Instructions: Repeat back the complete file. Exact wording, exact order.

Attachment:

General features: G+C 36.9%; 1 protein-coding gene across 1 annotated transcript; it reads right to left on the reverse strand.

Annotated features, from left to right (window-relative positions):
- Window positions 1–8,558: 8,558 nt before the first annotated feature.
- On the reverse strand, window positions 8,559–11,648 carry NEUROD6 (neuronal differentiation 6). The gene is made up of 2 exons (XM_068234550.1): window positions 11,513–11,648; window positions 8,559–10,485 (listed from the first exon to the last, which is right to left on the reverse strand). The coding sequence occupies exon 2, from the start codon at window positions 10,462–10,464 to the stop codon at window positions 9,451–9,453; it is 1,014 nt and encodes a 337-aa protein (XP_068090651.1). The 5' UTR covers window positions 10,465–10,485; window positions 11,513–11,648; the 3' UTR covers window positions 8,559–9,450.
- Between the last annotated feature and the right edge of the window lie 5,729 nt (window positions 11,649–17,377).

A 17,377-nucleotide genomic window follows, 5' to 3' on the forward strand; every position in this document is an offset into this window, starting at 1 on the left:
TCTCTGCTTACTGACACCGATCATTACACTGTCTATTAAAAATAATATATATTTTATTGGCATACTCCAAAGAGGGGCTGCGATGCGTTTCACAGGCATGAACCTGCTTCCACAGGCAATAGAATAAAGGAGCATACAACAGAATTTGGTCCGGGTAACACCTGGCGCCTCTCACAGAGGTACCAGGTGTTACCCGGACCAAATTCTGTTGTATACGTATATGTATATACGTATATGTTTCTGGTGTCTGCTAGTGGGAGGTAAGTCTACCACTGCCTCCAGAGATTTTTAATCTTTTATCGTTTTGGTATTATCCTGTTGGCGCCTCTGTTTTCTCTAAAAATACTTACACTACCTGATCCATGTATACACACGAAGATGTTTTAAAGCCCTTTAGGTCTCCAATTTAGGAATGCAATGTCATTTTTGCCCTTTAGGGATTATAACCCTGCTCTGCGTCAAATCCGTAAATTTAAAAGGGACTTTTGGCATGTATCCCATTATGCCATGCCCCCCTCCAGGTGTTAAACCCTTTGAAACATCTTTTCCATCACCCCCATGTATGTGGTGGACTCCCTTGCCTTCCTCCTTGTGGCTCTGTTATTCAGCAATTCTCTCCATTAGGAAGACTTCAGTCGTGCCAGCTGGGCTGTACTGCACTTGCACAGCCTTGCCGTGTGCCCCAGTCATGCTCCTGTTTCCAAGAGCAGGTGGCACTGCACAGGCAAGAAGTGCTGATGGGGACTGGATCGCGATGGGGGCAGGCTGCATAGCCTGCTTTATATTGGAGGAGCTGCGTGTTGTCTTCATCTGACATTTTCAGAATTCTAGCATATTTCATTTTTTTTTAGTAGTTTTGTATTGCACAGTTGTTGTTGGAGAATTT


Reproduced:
General features: G+C 36.9%; 1 protein-coding gene across 1 annotated transcript; it reads right to left on the reverse strand.

Annotated features, from left to right (window-relative positions):
- Window positions 1–8,558: 8,558 nt before the first annotated feature.
- On the reverse strand, window positions 8,559–11,648 carry NEUROD6 (neuronal differentiation 6). The gene is made up of 2 exons (XM_068234550.1): window positions 11,513–11,648; window positions 8,559–10,485 (listed from the first exon to the last, which is right to left on the reverse strand). The coding sequence occupies exon 2, from the start codon at window positions 10,462–10,464 to the stop codon at window positions 9,451–9,453; it is 1,014 nt and encodes a 337-aa protein (XP_068090651.1). The 5' UTR covers window positions 10,465–10,485; window positions 11,513–11,648; the 3' UTR covers window positions 8,559–9,450.
- Between the last annotated feature and the right edge of the window lie 5,729 nt (window positions 11,649–17,377).

A 17,377-nucleotide genomic window follows, 5' to 3' on the forward strand; every position in this document is an offset into this window, starting at 1 on the left:
TCTCTGCTTACTGACACCGATCATTACACTGTCTATTAAAAATAATATATATTTTATTGGCATACTCCAAAGAGGGGCTGCGATGCGTTTCACAGGCATGAACCTGCTTCCACAGGCAATAGAATAAAGGAGCATACAACAGAATTTGGTCCGGGTAACACCTGGCGCCTCTCACAGAGGTACCAGGTGTTACCCGGACCAAATTCTGTTGTATACGTATATGTATATACGTATATGTTTCTGGTGTCTGCTAGTGGGAGGTAAGTCTACCACTGCCTCCAGAGATTTTTAATCTTTTATCGTTTTGGTATTATCCTGTTGGCGCCTCTGTTTTCTCTAAAAATACTTACACTACCTGATCCATGTATACACACGAAGATGTTTTAAAGCCCTTTAGGTCTCCAATTTAGGAATGCAATGTCATTTTTGCCCTTTAGGGATTATAACCCTGCTCTGCGTCAAATCCGTAAATTTAAAAGGGACTTTTGGCATGTATCCCATTATGCCATGCCCCCCTCCAGGTGTTAAACCCTTTGAAACATCTTTTCCATCACCCCCATGTATGTGGTGGACTCCCTTGCCTTCCTCCTTGTGGCTCTGTTATTCAGCAATTCTCTCCATTAGGAAGACTTCAGTCGTGCCAGCTGGGCTGTACTGCACTTGCACAGCCTTGCCGTGTGCCCCAGTCATGCTCCTGTTTCCAAGAGCAGGTGGCACTGCACAGGCAAGAAGTGCTGATGGGGACTGGATCGCGATGGGGGCAGGCTGCATAGCCTGCTTTATATTGGAGGAGCTGCGTGTTGTCTTCATCTGACATTTTCAGAATTCTAGCATATTTCATTTTTTTTTAGTAGTTTTGTATTGCACAGTTGTTGTTGGAGAATTT